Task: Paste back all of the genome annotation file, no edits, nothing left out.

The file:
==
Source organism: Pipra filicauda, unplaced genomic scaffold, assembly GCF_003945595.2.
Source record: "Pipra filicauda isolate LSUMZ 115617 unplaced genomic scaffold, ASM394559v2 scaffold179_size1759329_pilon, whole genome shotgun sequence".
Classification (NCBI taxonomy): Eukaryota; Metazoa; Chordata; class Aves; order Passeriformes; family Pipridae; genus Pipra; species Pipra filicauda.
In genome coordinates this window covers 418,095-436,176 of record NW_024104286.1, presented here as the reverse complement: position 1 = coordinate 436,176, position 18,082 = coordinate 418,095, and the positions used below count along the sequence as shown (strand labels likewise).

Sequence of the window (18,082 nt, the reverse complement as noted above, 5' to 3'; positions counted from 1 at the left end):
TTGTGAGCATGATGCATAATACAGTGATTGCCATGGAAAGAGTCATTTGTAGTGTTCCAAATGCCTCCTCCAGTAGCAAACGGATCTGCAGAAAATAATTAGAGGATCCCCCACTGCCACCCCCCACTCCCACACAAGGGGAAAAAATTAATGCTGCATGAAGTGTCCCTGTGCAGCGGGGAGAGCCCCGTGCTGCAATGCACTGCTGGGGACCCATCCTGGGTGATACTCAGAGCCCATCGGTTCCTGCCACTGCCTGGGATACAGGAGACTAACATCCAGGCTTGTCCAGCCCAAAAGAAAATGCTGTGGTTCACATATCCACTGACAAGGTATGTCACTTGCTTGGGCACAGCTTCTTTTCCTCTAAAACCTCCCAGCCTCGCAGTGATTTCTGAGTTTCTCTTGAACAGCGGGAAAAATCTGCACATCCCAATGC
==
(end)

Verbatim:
Source organism: Pipra filicauda, unplaced genomic scaffold, assembly GCF_003945595.2.
Source record: "Pipra filicauda isolate LSUMZ 115617 unplaced genomic scaffold, ASM394559v2 scaffold179_size1759329_pilon, whole genome shotgun sequence".
Classification (NCBI taxonomy): Eukaryota; Metazoa; Chordata; class Aves; order Passeriformes; family Pipridae; genus Pipra; species Pipra filicauda.
In genome coordinates this window covers 418,095-436,176 of record NW_024104286.1, presented here as the reverse complement: position 1 = coordinate 436,176, position 18,082 = coordinate 418,095, and the positions used below count along the sequence as shown (strand labels likewise).

Sequence of the window (18,082 nt, the reverse complement as noted above, 5' to 3'; positions counted from 1 at the left end):
TTGTGAGCATGATGCATAATACAGTGATTGCCATGGAAAGAGTCATTTGTAGTGTTCCAAATGCCTCCTCCAGTAGCAAACGGATCTGCAGAAAATAATTAGAGGATCCCCCACTGCCACCCCCCACTCCCACACAAGGGGAAAAAATTAATGCTGCATGAAGTGTCCCTGTGCAGCGGGGAGAGCCCCGTGCTGCAATGCACTGCTGGGGACCCATCCTGGGTGATACTCAGAGCCCATCGGTTCCTGCCACTGCCTGGGATACAGGAGACTAACATCCAGGCTTGTCCAGCCCAAAAGAAAATGCTGTGGTTCACATATCCACTGACAAGGTATGTCACTTGCTTGGGCACAGCTTCTTTTCCTCTAAAACCTCCCAGCCTCGCAGTGATTTCTGAGTTTCTCTTGAACAGCGGGAAAAATCTGCACATCCCAATGC